This story sort of surprised me. Previous Ice Warrior stories have indicated that the named aliens are evil, warring being, but this story really challenges that. Just like The Curse of Peladon, the Ice Warriors are diplomatic and honour-bound. They believe in peace and mercy. And also, unlike other Ice Warrior stories, the Ice Warriors have character and personality and emotions. They only want what is best for others as well as themselves.
The real villains here are the humans, most notably Webster. He is portrayed by Stephen Fewell, who injects a lot of ability into this story. His motive is simple: he wants to abduct an Ice Warrior that he can bring back to Earth, so he can genetically engineer soldiers with Martian DNA. It may sound too simple, but it works well with the story.
The soundscape in this story is excellent. The Martian atmosphere is realised by hissing and echoing, and it is very effective. I also love the sounds of the ice cracking as the Ice Warriors break free. The music is amazing, extremely reminiscent of an authentic 80’s score. It sounds very unearthly and complements the sound design. You can find the score somewhere on YouTube, I’ll leave a link when I find it.
The story is very simple and basic, but that doesn’t detract from the plot. Some people argue that the story is flat, but I think it’s full of character-based moments. It’s really a study of human nature and how they react to certain situation.
The only downfall I can see is the Part Three cliffhanger. It is obvious that the writer forced it into the plot. It’s literally just Webster pointing a gun at the Doctor and saying “I’ll kill you...” but it’s resolved in Part Four by Webster finishing his sentence “...if I have too.” (Something like that. I can’t remember the exact dialogue). It’s so extremely forced that it takes me out of it.
In conclusion, I think that Red Dawn is an underrated gem. It is a simple story about honour and motives. Despite its flaws, it is personally one of my favourites.

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Reviewed By: XxDachshundxX Review Date: 9/22/18 7:57 pm
0 out of 0 found this review helpful.

I am a massive fan of Big Finish, and can safely say that I know good from bad. I needn’t though, because most of the plays they produce are spectacular. The weaker ones tend to suffer from problems such as having too many ideas or being too flat. But the infamous 2003 audio play Nekromanteia takes things to a new level.
Nekromanteia is written by author Austin Atkinson, who had had limited writing experience when he was commissioned to produce a play. Being a massive Doctor Who fan, he decided to make this appeal to those who saw the show as a child’s show. His vision was to write an adult story that was gritty and violent, as well as engaging and interesting. What he did produce was certainly gritty and violent, but not the latter.
The story is basically about a corporation who wants to enslave a planet, and comes up against conflict, notably a cult of witches. The Fifth Doctor and his companions Peri and Erimem are introduced to the plot and fight to stay alive as they are surrounded by battle and havoc. While that description sounds epic, the actual story is not that engaging.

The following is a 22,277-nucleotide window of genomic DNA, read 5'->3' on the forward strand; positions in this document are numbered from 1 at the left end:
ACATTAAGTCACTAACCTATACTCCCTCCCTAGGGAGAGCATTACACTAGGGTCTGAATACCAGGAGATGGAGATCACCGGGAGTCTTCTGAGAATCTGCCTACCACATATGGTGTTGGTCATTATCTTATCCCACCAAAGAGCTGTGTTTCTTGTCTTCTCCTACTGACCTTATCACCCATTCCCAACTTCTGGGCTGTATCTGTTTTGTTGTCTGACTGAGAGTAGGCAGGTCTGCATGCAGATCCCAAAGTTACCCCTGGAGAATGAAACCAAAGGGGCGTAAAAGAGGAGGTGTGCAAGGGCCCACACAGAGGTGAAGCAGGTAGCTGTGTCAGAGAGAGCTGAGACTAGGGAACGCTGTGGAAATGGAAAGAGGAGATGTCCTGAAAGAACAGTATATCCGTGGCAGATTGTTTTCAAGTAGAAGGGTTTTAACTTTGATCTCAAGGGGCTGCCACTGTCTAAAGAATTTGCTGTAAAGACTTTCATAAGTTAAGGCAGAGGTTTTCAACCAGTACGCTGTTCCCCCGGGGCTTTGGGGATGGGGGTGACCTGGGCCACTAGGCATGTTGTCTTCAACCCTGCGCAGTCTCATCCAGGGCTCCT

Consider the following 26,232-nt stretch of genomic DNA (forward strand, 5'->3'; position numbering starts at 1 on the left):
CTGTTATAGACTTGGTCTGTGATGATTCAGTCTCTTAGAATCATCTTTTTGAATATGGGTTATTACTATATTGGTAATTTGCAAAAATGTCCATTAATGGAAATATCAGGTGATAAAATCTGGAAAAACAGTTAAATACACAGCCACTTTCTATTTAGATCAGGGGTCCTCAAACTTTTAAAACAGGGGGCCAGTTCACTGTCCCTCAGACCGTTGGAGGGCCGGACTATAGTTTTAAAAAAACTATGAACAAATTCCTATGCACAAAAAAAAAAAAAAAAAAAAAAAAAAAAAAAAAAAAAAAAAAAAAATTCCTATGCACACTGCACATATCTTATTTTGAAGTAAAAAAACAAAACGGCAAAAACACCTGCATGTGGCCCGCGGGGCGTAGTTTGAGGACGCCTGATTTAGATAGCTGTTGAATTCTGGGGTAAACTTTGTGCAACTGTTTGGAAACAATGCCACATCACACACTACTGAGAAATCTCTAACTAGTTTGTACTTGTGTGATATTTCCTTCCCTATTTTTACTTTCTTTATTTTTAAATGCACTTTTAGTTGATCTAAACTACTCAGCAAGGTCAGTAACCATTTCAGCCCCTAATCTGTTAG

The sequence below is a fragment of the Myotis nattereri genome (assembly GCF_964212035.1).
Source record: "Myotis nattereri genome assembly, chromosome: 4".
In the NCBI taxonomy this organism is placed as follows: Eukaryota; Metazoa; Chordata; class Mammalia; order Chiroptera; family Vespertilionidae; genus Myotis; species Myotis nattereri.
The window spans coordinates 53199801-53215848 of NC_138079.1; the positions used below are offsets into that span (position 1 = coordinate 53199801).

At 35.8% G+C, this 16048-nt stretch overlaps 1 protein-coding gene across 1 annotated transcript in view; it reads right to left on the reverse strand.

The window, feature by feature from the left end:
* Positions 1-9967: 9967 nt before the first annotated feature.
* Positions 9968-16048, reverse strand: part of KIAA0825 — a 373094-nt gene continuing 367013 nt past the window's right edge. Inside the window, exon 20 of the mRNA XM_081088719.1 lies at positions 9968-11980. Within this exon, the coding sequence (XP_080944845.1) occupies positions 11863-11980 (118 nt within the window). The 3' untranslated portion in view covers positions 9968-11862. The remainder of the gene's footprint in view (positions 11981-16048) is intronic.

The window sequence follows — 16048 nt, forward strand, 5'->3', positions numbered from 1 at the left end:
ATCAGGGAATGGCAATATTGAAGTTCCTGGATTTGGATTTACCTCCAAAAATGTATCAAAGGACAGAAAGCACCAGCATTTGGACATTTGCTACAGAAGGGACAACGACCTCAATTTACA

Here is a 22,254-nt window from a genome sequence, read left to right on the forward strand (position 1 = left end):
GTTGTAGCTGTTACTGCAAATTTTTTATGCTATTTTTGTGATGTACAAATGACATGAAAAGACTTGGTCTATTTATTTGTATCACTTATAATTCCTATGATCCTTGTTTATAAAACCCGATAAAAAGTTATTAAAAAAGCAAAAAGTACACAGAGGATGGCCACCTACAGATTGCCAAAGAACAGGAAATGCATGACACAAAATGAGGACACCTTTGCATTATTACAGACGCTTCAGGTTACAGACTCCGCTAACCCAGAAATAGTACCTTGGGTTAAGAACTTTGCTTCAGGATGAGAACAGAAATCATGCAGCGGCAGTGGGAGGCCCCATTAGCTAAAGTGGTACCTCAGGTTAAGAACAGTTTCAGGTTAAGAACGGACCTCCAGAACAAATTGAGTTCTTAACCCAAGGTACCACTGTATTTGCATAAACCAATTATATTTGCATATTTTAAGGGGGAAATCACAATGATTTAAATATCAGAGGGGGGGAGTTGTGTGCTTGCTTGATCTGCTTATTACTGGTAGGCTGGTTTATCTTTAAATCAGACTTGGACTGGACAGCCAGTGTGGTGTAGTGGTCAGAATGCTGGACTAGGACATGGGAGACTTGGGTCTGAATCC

1. The characters. The characterisations of Peri and Erimem are very far from how they are portrayed in other stories. Peri is shown to be whiny, cynical and bitchy, as well as spiteful. She puts down characters and also makes innuendoes on occasions. This is very distant from the caring, kind and cautious young American we see in other stories. Erimem is shown as meek, weak and shy, which is very much a juxtaposition to the warrior Egyptian Pharoah we seen in other stories. What’s painfully obvious is that Nicola Bryant and Caroline Morris are trying their best with the script, trying to characterise the characters as they have been previously. On occasions, Nicola Bryant even puts emphasis on different parts of a sentence to try to give it another meaning (a line more faithful to Peri’s character), but what was originally intended is still obvious. Another problem with the story is the effect the Doctor and his companions have on the story - nothing. They literally do not need to be there, and the story would still play out exactly the same. The only reason it appears they are there is as a point-of-view. For example, we learn about the machinations of the corporations through their eyes, and then we learn of the motives of the witches from their perspective, but when it comes to a bit of a plot, there’s nothing. Every action they make is inconsequential to the storyline, except for a few occasions in which they help supporting characters to get to certain places. The supporting characters don’t do much either. Because the main characters don’t do much, it may sound like the supporting characters are full of depth, and influence the plot in many ways. Only, they don’t. The characters feel like caricatures and tropes, for example, the antihero, the villain, the innocent one who messes up etc. None of them have a scrap of a personality, and they feel more like parts of the plot than characters. The worst part is that most of them don’t do much to the plot either. Except for two of them, they all just stand around arguing, or shooting at things for no reason.